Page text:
3. Bind window event listener callbacks for the provided event types.

It's ok if this seems a bit confusing right now, we'll see soon how each tiny block of code will provide essential functionality for our custom components.

If you are unfamiliar with object-oriented programming and/or class-inheritance, it's really quite simple, here are some Javascript-centric introductions.

Javascript "Classes" are syntactic sugar over Javascript's existing prototype-based object declaration and inheritance model. This differs from "true" object-oriented languages, such as Java, Python, and C++, which were designed from the ground-up with class-based inheritance in mind. Despite this caveat (which is necessary due to the existing limitations in legacy browser Javascript interpreter engines), the new Javascript class syntax is really quite useful and is much cleaner and more standardized (i.e. more similar to virtually every other OOP language) than the legacy prototype-based inheritance syntax.

1.1 - Add Baseline info-panel Component

To demonstrate how our base component class works, let's create an info-panel component.

First create a new directory - app/components/info-panel.

Next, add an HTML template in app/components/info-panel/info-panel.html

<div ref="container" class="info-container">
  <div ref="title" class="info-title">
    <h1>Nothing Selected</h1>
  </div>
  <div class="info-body">
    <div class="info-content-container">
      <div ref="content" class="info-content"></div>
    </div>
  </div>
</div>

Notice that some of the elements have the ref attribute defined. This is a system (modeled on similar features in React and Vue) to make these native HTML elements (ex. ref="title") easily accessible from the component (using this.refs.title). See the Component class constructor for the simple implementation details of how this system works.

We'll also add our component styling in app/components/info-panel/info-panel.scss

@import '../../_variables.scss';

.info-title {
  font-family: $fontFancy;
  height: $footerHeight;
  display: flex;
  justify-content: center;
  align-items: center;
  cursor: pointer;
  user-select: none;
  color: $offWhite;
  position: fixed;
  top: 0;
  left: 0;
  width: 100%;

  h1 {
    letter-spacing: 0.3rem;
    max-width: 100%;
    padding: 20px;
    text-overflow: ellipsis;
    text-align: center;
  }
}

.info-content {
  padding: 0 8% 24px 8%;
  margin: 0 auto;
  background: $lightDark;
  overflow-y: scroll;
  font-size: 1rem;
  line-height: 1.25em;
  font-weight: 300;
}

.info-container {
  position: absolute;
  overflow-y: hidden;
  bottom: 0;
  left: 24px;
  z-index: 1000;
  background: $midDark;
  width: $leftPanelsWidth;
  height: 60vh;
  color: $offWhite;
  transition: all 0.4s ease-in-out;
  transform: translateY(calc(100% - #{$footerHeight}));
}

.info-container.info-active {
  transform: translateY(0);
}

.info-body {
  margin-top: $footerHeight;
  overflow-y: scroll;
  overflow-x: hidden;
  position: relative;
  height: 80%;
}

.info-footer {
  font-size: 0.8rem;
  font-family: $fontNormal;
  padding: 8%;
  text-align: center;
  text-transform: uppercase;
}

.blog-link {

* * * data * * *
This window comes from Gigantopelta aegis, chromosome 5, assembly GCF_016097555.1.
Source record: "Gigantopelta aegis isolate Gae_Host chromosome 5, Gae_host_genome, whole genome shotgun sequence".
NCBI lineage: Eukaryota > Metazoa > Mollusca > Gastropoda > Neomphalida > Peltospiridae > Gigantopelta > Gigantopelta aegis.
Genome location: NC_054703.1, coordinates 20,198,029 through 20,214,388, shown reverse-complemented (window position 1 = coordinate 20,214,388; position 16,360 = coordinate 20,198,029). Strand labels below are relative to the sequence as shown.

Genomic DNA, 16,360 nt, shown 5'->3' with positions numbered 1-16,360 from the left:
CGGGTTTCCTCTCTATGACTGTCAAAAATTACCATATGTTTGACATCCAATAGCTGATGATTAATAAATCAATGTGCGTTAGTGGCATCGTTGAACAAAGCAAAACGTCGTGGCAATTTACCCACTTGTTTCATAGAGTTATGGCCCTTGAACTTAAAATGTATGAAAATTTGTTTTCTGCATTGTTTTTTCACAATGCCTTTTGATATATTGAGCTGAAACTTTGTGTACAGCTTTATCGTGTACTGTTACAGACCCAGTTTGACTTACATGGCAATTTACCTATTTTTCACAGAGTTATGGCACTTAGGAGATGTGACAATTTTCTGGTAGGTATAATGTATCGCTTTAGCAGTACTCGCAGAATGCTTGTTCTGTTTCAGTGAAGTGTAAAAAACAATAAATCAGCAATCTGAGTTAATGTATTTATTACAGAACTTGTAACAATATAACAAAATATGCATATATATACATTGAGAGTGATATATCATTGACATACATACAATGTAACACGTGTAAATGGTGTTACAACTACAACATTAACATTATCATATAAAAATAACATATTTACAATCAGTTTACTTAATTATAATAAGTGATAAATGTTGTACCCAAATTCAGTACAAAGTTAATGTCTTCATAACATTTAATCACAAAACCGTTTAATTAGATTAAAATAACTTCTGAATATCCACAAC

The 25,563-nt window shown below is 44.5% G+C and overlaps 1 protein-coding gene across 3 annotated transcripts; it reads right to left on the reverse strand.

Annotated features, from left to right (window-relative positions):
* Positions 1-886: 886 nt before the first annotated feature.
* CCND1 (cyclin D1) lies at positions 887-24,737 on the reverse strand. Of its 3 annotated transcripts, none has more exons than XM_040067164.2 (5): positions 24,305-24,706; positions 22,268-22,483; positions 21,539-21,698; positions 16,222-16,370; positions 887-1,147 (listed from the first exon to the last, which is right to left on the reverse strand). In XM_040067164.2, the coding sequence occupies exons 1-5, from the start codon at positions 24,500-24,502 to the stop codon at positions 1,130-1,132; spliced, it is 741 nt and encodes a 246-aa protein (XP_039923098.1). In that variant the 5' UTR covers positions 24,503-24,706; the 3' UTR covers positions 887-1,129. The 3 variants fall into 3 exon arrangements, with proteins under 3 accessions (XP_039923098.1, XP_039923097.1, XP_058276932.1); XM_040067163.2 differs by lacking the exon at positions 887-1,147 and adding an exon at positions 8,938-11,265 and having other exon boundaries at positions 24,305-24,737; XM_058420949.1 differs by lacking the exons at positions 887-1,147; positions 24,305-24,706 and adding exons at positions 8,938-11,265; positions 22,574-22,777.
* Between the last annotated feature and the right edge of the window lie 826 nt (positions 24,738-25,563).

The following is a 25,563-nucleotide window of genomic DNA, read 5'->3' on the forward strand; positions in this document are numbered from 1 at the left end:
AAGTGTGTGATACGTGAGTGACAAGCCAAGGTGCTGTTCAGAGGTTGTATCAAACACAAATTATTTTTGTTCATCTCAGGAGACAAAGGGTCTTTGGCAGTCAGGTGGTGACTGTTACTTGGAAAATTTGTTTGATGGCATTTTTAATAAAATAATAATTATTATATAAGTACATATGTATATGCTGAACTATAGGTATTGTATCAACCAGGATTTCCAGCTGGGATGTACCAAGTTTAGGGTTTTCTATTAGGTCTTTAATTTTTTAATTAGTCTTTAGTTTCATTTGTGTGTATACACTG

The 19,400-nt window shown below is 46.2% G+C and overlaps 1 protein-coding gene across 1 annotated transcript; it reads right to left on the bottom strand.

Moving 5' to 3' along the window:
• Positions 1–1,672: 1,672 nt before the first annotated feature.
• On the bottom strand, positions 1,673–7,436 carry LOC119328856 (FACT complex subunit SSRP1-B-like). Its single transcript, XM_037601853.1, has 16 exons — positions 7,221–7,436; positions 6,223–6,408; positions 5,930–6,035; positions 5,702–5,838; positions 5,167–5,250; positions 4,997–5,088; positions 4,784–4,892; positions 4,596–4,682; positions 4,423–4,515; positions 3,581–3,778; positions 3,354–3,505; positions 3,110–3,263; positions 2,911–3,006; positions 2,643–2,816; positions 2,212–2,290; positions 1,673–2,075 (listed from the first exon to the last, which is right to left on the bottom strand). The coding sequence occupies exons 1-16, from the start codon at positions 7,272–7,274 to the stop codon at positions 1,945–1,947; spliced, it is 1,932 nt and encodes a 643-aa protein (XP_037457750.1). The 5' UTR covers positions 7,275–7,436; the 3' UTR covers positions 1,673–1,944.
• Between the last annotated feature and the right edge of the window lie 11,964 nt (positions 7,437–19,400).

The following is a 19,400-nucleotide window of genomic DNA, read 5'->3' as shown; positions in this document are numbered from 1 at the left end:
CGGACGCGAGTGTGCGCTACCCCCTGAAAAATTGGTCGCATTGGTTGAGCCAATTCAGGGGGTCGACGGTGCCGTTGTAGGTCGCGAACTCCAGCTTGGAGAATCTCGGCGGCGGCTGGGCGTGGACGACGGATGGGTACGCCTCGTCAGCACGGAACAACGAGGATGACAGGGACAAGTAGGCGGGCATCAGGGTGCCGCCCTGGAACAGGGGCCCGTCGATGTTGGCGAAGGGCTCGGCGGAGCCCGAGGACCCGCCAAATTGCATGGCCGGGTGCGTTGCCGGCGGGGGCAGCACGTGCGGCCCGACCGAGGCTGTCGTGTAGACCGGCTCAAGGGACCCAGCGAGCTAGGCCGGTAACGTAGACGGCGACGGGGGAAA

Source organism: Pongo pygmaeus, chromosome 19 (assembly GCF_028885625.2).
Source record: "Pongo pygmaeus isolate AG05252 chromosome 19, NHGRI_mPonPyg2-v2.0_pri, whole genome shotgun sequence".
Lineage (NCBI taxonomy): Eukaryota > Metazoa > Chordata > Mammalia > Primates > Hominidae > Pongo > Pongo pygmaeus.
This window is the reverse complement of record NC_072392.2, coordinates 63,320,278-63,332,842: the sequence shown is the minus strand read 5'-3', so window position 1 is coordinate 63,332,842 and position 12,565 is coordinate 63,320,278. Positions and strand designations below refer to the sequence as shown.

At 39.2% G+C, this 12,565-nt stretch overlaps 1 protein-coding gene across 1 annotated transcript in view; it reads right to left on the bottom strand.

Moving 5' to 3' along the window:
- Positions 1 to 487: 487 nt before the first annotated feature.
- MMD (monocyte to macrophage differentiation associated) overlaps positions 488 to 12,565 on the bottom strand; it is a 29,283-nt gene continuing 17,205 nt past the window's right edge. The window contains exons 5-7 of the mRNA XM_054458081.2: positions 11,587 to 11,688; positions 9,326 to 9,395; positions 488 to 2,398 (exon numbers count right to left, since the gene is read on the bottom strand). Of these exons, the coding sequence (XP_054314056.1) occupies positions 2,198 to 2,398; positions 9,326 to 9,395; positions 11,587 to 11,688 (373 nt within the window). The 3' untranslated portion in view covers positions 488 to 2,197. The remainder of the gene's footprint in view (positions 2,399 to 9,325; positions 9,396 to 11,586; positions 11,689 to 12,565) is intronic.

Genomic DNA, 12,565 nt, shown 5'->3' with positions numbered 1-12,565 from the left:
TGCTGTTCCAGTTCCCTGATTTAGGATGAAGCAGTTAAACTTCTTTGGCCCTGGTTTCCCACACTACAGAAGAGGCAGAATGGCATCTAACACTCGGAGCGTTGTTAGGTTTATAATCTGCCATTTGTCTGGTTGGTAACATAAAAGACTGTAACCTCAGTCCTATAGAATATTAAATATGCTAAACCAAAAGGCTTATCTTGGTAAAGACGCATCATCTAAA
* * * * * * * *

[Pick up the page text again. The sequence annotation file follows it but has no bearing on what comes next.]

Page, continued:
letter-spacing: 0.1rem;
  font-weight: bold;
}

@media (max-width: $breakpointMobile) {
  .info-container  {
    left: 0;
    width: 100%;
    height: 80vh;
  }
}

Finally, link it all together in app/components/info-panel/info-panel.js

import './info-panel.scss'
import template from './info-panel.html'
import { Component } from '../component'

/**
 * Info Panel Component
 * Download and display metadata for selected items.
 * @extends Component
 */
export class InfoPanel extends Component {
  /** LayerPanel Component Constructor
   * @param { Object } props.data.apiService ApiService instance to use for data fetching
   */
  constructor (placeholderId, props) {
    super(placeholderId, props, template)

    // Toggle info panel on title click
    this.refs.title.addEventListener('click', () => this.refs.container.classList.toggle('info-active'))
  }
}

Here, we are creating an InfoPanel class which extends our Component class.

By calling super(placeholderId, props, template), the constructor of the base Component class will be triggered. As a result, the template will be added to our main view, and we will have access to our assigned HTML elements using this.refs.

We're using three different types of import statements at the top of this file.

import './info-panel.scss' is required for Webpack to bundle the component styles with the rest of the application. We're not assigning it to a variable since we don't need to refer to this SCSS file anywhere in our component. This is refered to as importing a module for side-effects only.

import template from './info-panel.html' is taking the entire contents of layer-panel.html and assigning those contents as a string to the template variable. This is possible through the use of the html-loader Webpack module.

import { Component } from '../component' is importing the Component base class. We're using the curly braces {...} here since the Component is a named member export (as opposed to a default export) of component.js.

1.2 - Instantiate The info-panel Component in main.js

Now we'll modify main.js to instantiate our new info-panel component.

import './main.scss'
import template from './main.html'

import { InfoPanel } from './components/info-panel/info-panel'

/** Main UI Controller Class */